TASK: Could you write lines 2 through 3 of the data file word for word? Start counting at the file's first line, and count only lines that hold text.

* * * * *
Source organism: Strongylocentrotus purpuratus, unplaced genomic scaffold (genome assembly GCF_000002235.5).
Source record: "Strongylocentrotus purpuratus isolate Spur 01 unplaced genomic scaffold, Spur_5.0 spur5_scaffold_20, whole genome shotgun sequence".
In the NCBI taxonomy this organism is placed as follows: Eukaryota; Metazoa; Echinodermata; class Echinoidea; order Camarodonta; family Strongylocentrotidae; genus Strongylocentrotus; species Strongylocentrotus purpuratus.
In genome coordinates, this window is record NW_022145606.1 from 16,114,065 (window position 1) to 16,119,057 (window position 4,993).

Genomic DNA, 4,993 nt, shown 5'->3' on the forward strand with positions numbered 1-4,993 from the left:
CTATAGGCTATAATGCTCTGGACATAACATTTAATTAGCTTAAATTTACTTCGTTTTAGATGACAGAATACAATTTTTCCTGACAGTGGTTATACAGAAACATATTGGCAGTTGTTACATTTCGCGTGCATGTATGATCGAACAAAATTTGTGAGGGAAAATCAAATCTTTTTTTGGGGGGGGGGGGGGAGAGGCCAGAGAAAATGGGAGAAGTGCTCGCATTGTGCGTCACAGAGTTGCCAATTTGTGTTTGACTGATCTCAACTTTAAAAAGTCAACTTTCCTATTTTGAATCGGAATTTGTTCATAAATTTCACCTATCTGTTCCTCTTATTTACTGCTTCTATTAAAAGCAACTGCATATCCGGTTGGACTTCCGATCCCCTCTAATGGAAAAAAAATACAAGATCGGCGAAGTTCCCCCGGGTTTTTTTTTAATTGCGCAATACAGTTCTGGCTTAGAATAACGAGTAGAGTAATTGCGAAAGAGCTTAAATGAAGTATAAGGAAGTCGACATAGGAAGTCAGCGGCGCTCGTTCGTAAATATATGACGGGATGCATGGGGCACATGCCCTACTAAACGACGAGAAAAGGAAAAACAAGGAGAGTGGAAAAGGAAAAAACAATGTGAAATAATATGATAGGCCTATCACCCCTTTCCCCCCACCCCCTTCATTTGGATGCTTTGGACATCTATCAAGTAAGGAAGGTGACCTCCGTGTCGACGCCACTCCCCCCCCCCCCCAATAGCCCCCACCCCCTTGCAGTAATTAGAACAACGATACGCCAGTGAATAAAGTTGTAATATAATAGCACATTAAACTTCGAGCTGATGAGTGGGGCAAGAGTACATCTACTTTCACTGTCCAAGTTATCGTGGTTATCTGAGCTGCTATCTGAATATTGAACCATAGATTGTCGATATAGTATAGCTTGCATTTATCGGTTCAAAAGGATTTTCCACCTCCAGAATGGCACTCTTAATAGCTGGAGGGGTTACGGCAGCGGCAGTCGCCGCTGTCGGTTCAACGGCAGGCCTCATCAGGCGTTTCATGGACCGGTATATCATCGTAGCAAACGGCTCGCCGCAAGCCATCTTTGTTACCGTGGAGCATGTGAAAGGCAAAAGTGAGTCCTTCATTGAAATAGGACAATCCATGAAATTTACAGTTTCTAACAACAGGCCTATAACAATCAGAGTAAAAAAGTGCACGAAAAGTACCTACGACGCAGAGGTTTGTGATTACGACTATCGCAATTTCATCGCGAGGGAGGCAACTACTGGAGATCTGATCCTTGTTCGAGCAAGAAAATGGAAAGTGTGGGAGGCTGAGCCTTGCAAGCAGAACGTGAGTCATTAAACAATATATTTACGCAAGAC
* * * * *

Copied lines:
Source record: "Strongylocentrotus purpuratus isolate Spur 01 unplaced genomic scaffold, Spur_5.0 spur5_scaffold_20, whole genome shotgun sequence".
In the NCBI taxonomy this organism is placed as follows: Eukaryota; Metazoa; Echinodermata; class Echinoidea; order Camarodonta; family Strongylocentrotidae; genus Strongylocentrotus; species Strongylocentrotus purpuratus.